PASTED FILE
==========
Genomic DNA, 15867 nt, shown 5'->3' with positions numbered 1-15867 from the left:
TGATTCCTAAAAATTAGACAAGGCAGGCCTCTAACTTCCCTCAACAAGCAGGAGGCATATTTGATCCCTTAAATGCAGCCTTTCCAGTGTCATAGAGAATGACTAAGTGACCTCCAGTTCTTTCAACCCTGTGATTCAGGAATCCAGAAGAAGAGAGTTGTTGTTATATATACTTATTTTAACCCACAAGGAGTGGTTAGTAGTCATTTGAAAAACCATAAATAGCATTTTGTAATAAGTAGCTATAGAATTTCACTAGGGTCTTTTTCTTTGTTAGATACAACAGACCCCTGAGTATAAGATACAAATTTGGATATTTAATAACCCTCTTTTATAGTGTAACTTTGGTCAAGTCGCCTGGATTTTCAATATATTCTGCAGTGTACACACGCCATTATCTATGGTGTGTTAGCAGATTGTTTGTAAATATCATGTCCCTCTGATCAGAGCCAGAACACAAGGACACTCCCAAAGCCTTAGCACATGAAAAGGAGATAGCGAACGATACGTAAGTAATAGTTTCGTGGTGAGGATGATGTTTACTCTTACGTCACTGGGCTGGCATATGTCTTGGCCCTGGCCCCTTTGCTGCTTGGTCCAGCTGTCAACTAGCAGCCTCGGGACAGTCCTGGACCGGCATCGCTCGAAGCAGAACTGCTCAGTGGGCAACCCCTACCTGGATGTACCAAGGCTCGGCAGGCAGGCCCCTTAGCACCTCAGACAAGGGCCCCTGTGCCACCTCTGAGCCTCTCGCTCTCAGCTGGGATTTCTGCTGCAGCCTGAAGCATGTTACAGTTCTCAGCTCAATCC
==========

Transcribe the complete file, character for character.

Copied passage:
Genomic DNA, 15867 nt, shown 5'->3' with positions numbered 1-15867 from the left:
TGATTCCTAAAAATTAGACAAGGCAGGCCTCTAACTTCCCTCAACAAGCAGGAGGCATATTTGATCCCTTAAATGCAGCCTTTCCAGTGTCATAGAGAATGACTAAGTGACCTCCAGTTCTTTCAACCCTGTGATTCAGGAATCCAGAAGAAGAGAGTTGTTGTTATATATACTTATTTTAACCCACAAGGAGTGGTTAGTAGTCATTTGAAAAACCATAAATAGCATTTTGTAATAAGTAGCTATAGAATTTCACTAGGGTCTTTTTCTTTGTTAGATACAACAGACCCCTGAGTATAAGATACAAATTTGGATATTTAATAACCCTCTTTTATAGTGTAACTTTGGTCAAGTCGCCTGGATTTTCAATATATTCTGCAGTGTACACACGCCATTATCTATGGTGTGTTAGCAGATTGTTTGTAAATATCATGTCCCTCTGATCAGAGCCAGAACACAAGGACACTCCCAAAGCCTTAGCACATGAAAAGGAGATAGCGAACGATACGTAAGTAATAGTTTCGTGGTGAGGATGATGTTTACTCTTACGTCACTGGGCTGGCATATGTCTTGGCCCTGGCCCCTTTGCTGCTTGGTCCAGCTGTCAACTAGCAGCCTCGGGACAGTCCTGGACCGGCATCGCTCGAAGCAGAACTGCTCAGTGGGCAACCCCTACCTGGATGTACCAAGGCTCGGCAGGCAGGCCCCTTAGCACCTCAGACAAGGGCCCCTGTGCCACCTCTGAGCCTCTCGCTCTCAGCTGGGATTTCTGCTGCAGCCTGAAGCATGTTACAGTTCTCAGCTCAATCC